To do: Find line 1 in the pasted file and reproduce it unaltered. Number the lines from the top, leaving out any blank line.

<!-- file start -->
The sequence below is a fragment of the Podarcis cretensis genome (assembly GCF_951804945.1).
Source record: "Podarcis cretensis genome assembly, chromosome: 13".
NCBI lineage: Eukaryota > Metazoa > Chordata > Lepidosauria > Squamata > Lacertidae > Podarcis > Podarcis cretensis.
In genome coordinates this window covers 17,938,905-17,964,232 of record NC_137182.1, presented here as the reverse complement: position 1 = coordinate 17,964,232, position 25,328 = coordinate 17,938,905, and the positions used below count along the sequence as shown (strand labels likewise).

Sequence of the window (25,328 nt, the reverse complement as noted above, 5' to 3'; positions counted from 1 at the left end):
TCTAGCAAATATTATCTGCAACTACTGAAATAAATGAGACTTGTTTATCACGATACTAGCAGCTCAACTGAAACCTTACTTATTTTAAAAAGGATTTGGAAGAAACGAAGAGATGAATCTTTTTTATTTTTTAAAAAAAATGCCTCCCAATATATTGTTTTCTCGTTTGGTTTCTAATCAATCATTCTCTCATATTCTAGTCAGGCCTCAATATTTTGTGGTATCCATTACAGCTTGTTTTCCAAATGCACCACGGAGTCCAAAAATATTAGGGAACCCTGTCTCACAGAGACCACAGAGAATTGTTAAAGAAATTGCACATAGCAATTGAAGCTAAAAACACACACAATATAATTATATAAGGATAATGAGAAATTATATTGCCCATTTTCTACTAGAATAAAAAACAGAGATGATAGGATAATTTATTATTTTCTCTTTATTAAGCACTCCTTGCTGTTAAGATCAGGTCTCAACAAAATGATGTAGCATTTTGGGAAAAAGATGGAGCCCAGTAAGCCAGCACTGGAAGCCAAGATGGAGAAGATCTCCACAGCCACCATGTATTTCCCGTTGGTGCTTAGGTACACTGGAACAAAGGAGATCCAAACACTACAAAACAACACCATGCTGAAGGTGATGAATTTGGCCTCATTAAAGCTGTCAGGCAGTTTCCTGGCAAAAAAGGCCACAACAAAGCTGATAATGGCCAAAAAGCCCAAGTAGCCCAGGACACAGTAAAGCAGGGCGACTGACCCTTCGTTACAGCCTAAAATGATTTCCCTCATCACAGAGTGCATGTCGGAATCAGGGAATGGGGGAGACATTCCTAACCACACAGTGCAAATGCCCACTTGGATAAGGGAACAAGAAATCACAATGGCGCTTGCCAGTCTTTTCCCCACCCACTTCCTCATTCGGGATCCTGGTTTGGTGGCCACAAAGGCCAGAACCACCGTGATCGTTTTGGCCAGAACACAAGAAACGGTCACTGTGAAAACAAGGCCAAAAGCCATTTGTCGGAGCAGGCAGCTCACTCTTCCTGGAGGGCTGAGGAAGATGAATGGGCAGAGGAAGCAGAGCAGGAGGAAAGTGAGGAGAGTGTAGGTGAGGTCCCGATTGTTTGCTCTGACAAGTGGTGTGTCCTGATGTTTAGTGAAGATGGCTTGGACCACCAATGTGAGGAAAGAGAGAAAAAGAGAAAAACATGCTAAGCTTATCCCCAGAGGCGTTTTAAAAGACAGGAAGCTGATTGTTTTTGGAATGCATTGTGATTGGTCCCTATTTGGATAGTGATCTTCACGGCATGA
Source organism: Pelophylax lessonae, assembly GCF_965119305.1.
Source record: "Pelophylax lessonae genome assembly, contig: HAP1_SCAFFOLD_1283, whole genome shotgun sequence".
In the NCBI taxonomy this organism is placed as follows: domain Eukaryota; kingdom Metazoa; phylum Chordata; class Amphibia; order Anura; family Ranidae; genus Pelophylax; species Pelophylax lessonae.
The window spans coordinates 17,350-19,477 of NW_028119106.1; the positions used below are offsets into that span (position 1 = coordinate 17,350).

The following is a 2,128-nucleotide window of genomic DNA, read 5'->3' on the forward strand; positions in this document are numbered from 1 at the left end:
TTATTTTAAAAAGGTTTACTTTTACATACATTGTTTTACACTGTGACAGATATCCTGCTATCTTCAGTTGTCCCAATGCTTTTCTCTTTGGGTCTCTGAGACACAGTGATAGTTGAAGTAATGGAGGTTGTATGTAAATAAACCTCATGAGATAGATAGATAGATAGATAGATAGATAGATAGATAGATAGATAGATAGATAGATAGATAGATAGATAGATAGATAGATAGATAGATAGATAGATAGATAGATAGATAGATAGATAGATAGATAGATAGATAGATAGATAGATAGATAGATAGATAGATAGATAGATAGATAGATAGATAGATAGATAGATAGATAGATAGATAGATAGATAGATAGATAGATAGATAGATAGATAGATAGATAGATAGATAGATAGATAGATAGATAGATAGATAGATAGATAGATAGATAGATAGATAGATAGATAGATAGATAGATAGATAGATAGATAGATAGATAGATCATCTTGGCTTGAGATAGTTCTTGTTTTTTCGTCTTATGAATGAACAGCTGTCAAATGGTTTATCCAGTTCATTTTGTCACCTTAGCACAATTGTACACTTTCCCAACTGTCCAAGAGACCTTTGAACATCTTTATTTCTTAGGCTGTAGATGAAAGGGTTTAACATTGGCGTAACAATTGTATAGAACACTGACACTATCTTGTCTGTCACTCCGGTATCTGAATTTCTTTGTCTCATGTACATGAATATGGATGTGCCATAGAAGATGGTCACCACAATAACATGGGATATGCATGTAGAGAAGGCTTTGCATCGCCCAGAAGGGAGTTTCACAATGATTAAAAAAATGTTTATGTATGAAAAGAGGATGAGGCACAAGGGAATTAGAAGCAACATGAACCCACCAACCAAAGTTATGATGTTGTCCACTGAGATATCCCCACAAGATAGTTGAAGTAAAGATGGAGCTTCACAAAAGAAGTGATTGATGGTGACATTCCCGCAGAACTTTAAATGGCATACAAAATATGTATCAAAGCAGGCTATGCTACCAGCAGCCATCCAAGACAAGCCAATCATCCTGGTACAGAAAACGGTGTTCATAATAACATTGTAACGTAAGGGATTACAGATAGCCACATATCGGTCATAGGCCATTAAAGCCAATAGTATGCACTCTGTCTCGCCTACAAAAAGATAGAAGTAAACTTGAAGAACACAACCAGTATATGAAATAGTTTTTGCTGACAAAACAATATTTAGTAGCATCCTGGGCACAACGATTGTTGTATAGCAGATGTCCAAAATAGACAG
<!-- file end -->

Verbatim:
The sequence below is a fragment of the Podarcis cretensis genome (assembly GCF_951804945.1).